‘Enters’, as in crossing the threshold. To inspect stuff. For safety, or so we’re told. Which inspections include tidiness of the closets and cleanliness of the kitchen and bathrooms.
Without probable cause.
Steam-rolled, and we’re not talking potholes but people.
As Lakewood, Washington prepares to roll out its rental inspection program (and, given the controversy, roll over landlords and renters throughout the entire city), recently Lakewood’s Mayor Don Anderson spoke to fellow councilmembers “about his meeting with Congressman Heck on the City’s rental housing safety program” (p.026).
While there is nothing further in the minutes of the March 20 City Council Agenda Packet, given Heck is Washington’s 10th District Representative with an office in the other Washington, the conversation may have concerned the legal challenges to programs like Lakewood’s that are occurring across the country.
Take Pottstown, Pennsylvania for example.
There, the Institute for Justice has teamed up with a Pottstown landlord and his tenants to file a lawsuit, this past March 13, “challenging the government’s use of administrative warrants to search the homes of ordinary people who do not want inspectors inside.”
Like Lakewood, Pottstown “has a rental inspection law that forces landlords and tenants to open their properties and homes to submit to intrusive inspections. This ordinance allows the government to enter the most intimate confines of tenants’ homes—including bedrooms, bathrooms, kitchens and closets—in search of housing code violations, even when landlords and tenants object.”
Without “any evidence that anything is wrong with the home,” the local government “can get into the homes of ordinary, law-abiding citizens,” easier “than the homes of suspected criminals.”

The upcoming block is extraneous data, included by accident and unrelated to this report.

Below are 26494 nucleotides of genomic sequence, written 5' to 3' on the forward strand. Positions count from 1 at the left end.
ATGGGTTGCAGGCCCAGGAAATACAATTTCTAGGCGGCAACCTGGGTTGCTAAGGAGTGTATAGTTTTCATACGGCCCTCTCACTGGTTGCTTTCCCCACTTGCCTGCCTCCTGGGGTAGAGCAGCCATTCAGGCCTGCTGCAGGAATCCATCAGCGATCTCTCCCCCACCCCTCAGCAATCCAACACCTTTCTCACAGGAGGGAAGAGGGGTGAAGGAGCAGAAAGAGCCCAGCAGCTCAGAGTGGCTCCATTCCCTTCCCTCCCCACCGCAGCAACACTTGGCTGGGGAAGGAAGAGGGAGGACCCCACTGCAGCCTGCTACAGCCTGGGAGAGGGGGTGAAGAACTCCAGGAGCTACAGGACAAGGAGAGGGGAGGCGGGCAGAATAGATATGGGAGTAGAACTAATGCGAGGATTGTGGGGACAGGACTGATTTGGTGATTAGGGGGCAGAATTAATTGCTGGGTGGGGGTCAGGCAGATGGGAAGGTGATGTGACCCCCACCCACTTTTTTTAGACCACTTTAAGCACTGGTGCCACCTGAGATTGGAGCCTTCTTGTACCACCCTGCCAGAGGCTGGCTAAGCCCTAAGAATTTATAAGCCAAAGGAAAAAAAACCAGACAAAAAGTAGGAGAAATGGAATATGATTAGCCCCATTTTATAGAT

Such rental inspection programs, says the Institute for Justice, “give the government the green light to conduct blanket searches of innocent people’s homes without their consent and are an end-run around constitutional protections for property rights.”
Meanwhile, in a familiar rental refrain sung by Lakewood’s duet with its big city to the north – whose rental inspection program Lakewood referenced in creating its own – headlines of another law suit strike a similar discordant, sour and off-key note, or two, or three:
‘City robs landlords of basic rights,’ read in-part the headline of a March 15 article in American Thinker, a conservative daily online magazine which bills itself as providing “thoughtful exploration of issues of importance to Americans.”
Some excerpts of what’s happening in Seattle, according to Brian T. Hodges in his opinion piece, and the haunting melodic sense that we’ve heard this tune before:
“The city decided to treat every landlord as if he were . . . incapable . . . without government oversight. It’s like trying to prevent fistfights by shackling everybody’s hands.”
“With a heavy-handed new law . . . (the city) has set its regulatory crosshairs on landlords . . . regulations that . . . take fundamental freedoms away.”
“Landlords, it was alleged, can’t be trusted to make decisions . . . the only solution (the government solution) is to take away their right to make . . . decisions altogether . . . .”
“The new rule has just drawn a lawsuit from a number of mom-and-pop landlords, based on its infringement on constitutionally protected property rights. But its assault on good sense is just as compelling and should serve as a warning to the rest of the country.”
In Seattle, “Landlords . . . are simply collateral damage from the city’s desire to ‘unlearn’ its citizens.”
But what is good for the goose is good for the gander and in Lakewood, the City Council took it a step further and opted not to ‘learn’ its citizens at all.
A “robust tenant/landlord educational program” to ‘learn’ its citizens as to their rights and responsibilities under the already existing and extensive Landlord Tenant Act, was tossed in favor of Lakewood’s roll-out of its own version.
But increasingly across the country citizens are not rolling over.